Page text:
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Photograph: Photo by elmimmo, used under CC BY

The European Union is slowly increasing the number of educated people, but at a price of inequalities between social categories and member states, a European Commission report shows.

Nearly 38 percent of young Europeans completed tertiary education in 2014, as against 34.8 percent in 2011. On the other hand, 11.1 percent left school early, compared with 13.4 percent in 2011, the Education and Training Monitor 2015 shows.

"Youth unemployment, poverty and marginalisation remain high," the report warns, noting that one in four adults in Europe is caught in a low-skills trap. "The persisting determinants of underachievement are, inter alia, socio-economic status, immigrant background and gender. But structural and institutional characteristics also play their part, with access to quality education and ability grouping still penalising under-represented groups disproportionately."

The report, published on Thursday, reveals that education in Europe is one of the victims of the economic crisis and budget cuts, with possible consequences in the long term.

"Europe is not moving in the right direction fast enough. Educational poverty remains stubbornly embedded, with far too many disadvantaged students, and government investment – crucial to quality education – reveals worrying signs of spending cuts."

None of the member states has managed to reduce the number of 15-year-olds who underachieve in reading, maths and science to below 15 per cent.

"Sadly, one of the first steps in budget consolidation were cuts in education budgets," EU Education Commissioner Tibor Navracsics told a press conference in Brussels, as quoted by the EUobserver.

While average spending on education in the EU is around 5.3 percent of the EU's GDP, it is at 6 percent or more in other parts of the world, especially Asia.

"The EU is lagging behind in investing in education,” Navracsics said. "That could cause a problem because investment in today's education is also investment in tomorrow's competitiveness."

The Education and Training Monitor is published each year since the EU launched the Europe 2020 programme for jobs and growth to assess member states' education and training systems.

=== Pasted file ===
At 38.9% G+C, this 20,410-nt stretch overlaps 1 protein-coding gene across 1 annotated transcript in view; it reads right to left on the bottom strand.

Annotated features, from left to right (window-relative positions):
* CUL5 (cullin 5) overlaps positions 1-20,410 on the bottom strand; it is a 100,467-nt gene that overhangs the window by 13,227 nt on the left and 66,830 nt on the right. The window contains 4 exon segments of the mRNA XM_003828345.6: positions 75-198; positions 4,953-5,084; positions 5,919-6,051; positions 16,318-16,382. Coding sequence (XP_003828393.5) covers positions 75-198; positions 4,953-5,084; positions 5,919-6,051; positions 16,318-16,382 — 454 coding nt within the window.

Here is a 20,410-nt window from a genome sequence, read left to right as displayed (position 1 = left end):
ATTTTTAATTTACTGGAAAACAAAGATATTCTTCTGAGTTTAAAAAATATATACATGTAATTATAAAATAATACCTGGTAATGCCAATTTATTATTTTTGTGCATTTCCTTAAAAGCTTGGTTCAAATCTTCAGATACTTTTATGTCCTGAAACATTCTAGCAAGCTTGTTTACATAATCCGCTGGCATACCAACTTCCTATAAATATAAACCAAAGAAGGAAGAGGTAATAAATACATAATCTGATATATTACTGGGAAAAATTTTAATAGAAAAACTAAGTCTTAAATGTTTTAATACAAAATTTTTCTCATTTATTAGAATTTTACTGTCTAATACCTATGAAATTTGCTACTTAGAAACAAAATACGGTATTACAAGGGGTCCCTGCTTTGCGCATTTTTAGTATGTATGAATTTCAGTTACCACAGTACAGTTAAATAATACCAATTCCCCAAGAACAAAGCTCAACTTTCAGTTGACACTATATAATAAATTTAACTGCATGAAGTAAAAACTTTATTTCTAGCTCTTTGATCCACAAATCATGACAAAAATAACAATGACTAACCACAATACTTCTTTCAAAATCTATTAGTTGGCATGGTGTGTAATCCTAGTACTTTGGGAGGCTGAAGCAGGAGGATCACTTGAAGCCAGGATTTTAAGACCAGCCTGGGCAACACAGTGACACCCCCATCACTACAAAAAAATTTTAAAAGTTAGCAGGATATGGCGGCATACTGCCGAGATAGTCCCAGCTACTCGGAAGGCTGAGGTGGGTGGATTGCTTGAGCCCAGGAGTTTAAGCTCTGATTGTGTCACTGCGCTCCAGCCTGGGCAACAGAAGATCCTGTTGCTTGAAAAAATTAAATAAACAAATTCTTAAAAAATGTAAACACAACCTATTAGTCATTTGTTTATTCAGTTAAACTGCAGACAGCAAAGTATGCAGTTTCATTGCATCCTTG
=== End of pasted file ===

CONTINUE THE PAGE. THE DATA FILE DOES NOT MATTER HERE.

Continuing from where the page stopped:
The report aims at being an "EU Pisa", a commission source said, referring to the Programme for international student achievement, a yearly ranking of education systems published by the OECD.

Education targets in the Europe 2020 programme include a reduction of the number of early leavers from education and training to less than 10 percent, a 95 percent rate for early childhood education and care, a 40 percent rate for tertiary education attainment, an 82 percent employment rate of recent graduates and a reduction to 15 percent of the rate of underachievement in reading, mathematics and science.

In the section on Croatia, the Commission says that the main strengths of Croatia's education and training system are a low early school leaving rate (2.7 percent in 2014) and a high proportion of secondary vocational school graduates continuing into higher education. 

"Positive developments in the country include the adoption of a comprehensive strategy for education, science and technology, which will be the main driver of reform in the coming years."

The Commission notes that education in Croatia pays off given that, according to data for 2014, 72.2 per cent of recent tertiary graduates managed to find employment, as against 47.3 percent of recent upper secondary graduates. The European average for recent tertiary graduates is 80.5 percent and for recent upper secondary graduates it is 70.8 percent.

The tertiary education attainment rate in Croatia is 32.2 percent, compared with the EU average of 37.9 percent.

"On the other hand, the Croatian education and training system faces a significant number of challenges, including improving education outcomes in mathematics in primary and secondary schools, modernising initial VET curricula in line with the needs of the labour market, and increasing access and completion rates in higher education. There are relatively low participation rates in both ECEC and adult learning. Croatia faces significant structural problems in the form of stretched capacities in pre-school centres and an under-regulated and underfunded system of adult learning," the report says.

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